The book contains three short stories and two poems. The poems are written very well, but you can't really review poetry in depth.

The first story "RATS!" peeks in at the life of four people living in their mundane existences. However, when each of their lives seem to be taking a fatal turn, they find themselves in a gigantic maze with no idea who each other are or what they are doing there.

The next (and shortest) story in the book is "Luna Moths" must really be read, so all I'll say is it is about a woman who climbs a mountain to see something no one else can.

Finally, there is "Be A Wolf." And if you think that sounds like Beowulf, it is based on that story, but now presented as historical fiction, applied to the colonization of what becomes Shreveport, Louisiana, where the author lives. The analogy works brilliantly as told by a Civil War soldier and a Caddo Indian.

I found these stories to be well-written and very enjoyable, and I am trying to not be biased as Marcus is a friend of mine. Each scene in the stories is vividly described and very easy to imagine, aided by amazing illustrations by Alejandro Garcia.

I always seem to enjoy non-Oz work by Oz authors, and this is no exception. I recommend it, but be warned that these are not stories for children, and Marcus briefly uses some language that would be inappropriate for them.

You can get the book here in paperback or a download.

Saturday, October 09, 2010

Shipwrecked in Oz

Once you get an Oz fan writing, they don't really stop, and Marcus Mebes is no exception. And no, he didn't stick to 50-page books.

At hand, I have Shipwrecked of Oz, a delightful tale of how Jinnicky the Red Jinn of Ev decides to take a cruise. However, his yacht is wrecked in a storm, and he sinks to the bottom of the ocean in his jar, which he makes water-tight. The crew is rescued by Captain Salt in The Crescent Moon, which has been joined by Trot & Cap'n Bill. However, when a rescue mission is thwarted by an eel man and his eels who have been disrupting the peace of the nearby merfolk, it turns out rescuing Jinnicky is just the beginning of their troubles.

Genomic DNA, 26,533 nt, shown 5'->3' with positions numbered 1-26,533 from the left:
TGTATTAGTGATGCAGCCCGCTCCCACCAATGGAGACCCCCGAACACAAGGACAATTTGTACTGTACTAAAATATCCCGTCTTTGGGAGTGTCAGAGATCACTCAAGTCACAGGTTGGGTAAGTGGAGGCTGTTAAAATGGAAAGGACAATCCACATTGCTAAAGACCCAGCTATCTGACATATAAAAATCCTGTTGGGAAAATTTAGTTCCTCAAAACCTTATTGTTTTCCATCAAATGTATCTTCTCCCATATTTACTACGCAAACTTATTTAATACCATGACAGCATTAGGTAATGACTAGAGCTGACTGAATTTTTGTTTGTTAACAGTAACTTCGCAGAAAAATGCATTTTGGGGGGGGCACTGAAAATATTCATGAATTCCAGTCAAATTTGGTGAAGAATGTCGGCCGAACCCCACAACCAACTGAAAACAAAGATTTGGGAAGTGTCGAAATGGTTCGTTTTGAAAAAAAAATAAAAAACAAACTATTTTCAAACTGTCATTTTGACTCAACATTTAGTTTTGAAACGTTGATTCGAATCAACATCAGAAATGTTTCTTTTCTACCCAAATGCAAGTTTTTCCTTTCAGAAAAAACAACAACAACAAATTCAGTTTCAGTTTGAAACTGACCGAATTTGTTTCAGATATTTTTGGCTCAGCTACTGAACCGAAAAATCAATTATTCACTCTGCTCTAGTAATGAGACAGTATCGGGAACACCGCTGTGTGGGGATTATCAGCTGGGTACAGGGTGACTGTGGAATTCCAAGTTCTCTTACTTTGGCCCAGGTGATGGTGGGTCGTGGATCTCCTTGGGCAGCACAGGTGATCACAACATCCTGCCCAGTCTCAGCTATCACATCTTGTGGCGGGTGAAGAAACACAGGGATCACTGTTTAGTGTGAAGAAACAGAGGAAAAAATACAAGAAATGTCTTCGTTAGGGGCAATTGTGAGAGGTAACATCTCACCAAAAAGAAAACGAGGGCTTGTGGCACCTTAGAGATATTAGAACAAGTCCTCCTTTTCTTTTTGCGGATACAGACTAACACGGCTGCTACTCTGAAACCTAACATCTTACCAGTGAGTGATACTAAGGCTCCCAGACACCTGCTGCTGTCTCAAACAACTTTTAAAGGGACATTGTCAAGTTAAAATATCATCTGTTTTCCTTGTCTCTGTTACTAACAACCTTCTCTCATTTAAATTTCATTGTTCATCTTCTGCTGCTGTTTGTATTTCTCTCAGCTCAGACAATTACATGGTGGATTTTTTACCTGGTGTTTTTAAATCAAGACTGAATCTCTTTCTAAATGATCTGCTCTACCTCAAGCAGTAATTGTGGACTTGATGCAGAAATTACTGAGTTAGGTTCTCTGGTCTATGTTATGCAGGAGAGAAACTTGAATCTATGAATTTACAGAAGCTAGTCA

While Shipwrecked maintains the fresh writing approach evident in The Bashful Baker of Oz, Marcus properly makes use of the classic characters, thus giving the story a classic feel. And it's an exciting story, too! It was one where I wanted to get back to the story and finish it when I was forced to take a break.

So, yes, definitely a recommended Oz book!

Sunday, October 03, 2010

The Bashful Baker of Oz

Marcus Mébes should be a familiar name to Oz fans, and if he isn't, then they're obviously not living right. He was the production designer for just about all of the International Wizard of Oz Club's publications for awhile, and still works with them.

He's also written a few Oz stories of his own. One of them is The Bashful Baker of Oz, originally a short story in Oziana, now a 50-page Oz book of its own.

The story peeks into the life of Maria, a young baker who lives in Crafton, a place where everyone uses their talents for the community. Maria's is baking. As the title suggests, she's a shy girl.

However, she has a friend in Lord Luka, a friend of Ozma's. He encourages her to go to the Emerald City and leave Crafton behind. Finally, one day, feeling that she is being overlooked in favor of her talents, Maria goes to the Emerald City. But will she find everything exactly as Luka promised her?

Marcus mainly deals with his own new characters, but when a classic Oz character appears, they match the pre-established characterizations. Marcus writes with a style that is upbeat and lively. This brings a welcome volt of energy to Oz.

I only have two complaints about The Bashful Baker of Oz. For some reason, the third and fourth chapters have the same title. Not sure if that was a typo or anything. The other is that the story ends on page 50. It's a bit short, especially carrying a book on its own.

But anyways, I'd recommend it for anyone who just wants to read a good Oz story.